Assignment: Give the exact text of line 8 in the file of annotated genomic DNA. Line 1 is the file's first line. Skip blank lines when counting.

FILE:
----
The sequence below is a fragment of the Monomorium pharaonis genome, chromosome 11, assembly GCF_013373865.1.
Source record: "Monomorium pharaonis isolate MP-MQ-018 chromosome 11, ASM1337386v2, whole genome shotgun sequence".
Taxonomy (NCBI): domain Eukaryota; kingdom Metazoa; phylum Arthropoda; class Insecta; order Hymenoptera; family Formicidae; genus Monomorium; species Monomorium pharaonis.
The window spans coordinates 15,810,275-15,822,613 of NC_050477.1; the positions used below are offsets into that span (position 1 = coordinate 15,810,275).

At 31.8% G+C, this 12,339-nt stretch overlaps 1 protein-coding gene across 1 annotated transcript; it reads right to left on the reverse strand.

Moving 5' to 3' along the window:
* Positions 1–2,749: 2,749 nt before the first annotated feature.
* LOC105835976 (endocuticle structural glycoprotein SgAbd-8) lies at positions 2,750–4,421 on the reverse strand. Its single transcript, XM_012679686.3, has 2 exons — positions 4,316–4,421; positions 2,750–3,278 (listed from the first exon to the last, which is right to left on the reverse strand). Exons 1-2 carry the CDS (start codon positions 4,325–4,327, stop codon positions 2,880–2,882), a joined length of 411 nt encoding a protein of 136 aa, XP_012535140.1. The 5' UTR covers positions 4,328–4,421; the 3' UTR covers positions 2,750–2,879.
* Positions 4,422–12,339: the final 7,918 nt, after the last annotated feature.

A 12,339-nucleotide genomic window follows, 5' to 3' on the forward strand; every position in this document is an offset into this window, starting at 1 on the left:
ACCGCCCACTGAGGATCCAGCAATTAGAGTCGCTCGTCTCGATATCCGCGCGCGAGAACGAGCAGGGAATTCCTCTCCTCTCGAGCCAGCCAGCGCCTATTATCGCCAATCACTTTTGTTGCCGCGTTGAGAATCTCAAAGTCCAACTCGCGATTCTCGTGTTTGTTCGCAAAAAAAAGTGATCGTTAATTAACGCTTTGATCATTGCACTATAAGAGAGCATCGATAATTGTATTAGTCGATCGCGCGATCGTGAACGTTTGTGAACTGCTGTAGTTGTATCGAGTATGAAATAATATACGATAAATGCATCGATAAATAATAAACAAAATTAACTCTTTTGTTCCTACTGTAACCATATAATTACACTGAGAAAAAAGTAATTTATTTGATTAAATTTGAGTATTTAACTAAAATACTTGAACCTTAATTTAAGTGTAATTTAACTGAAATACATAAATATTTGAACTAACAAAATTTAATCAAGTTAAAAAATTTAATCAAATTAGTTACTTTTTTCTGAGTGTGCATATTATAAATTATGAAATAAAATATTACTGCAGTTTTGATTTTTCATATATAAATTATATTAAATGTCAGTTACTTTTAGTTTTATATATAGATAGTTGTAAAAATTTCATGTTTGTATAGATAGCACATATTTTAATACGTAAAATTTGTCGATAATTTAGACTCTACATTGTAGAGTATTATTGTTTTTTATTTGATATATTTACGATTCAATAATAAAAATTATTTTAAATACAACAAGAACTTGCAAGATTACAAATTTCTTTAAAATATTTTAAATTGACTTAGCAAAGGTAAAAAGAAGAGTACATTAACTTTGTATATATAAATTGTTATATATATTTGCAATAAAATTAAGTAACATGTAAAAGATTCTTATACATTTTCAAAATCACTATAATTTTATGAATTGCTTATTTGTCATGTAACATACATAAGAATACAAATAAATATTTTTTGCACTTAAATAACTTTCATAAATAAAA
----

* LOC105835976 (endocuticle structural glycoprotein SgAbd-8) lies at positions 2,750–4,421 on the reverse strand. Its single transcript, XM_012679686.3, has 2 exons — positions 4,316–4,421; positions 2,750–3,278 (listed from the first exon to the last, which is right to left on the reverse strand). Exons 1-2 carry the CDS (start codon positions 4,325–4,327, stop codon positions 2,880–2,882), a joined length of 411 nt encoding a protein of 136 aa, XP_012535140.1. The 5' UTR covers positions 4,328–4,421; the 3' UTR covers positions 2,750–2,879.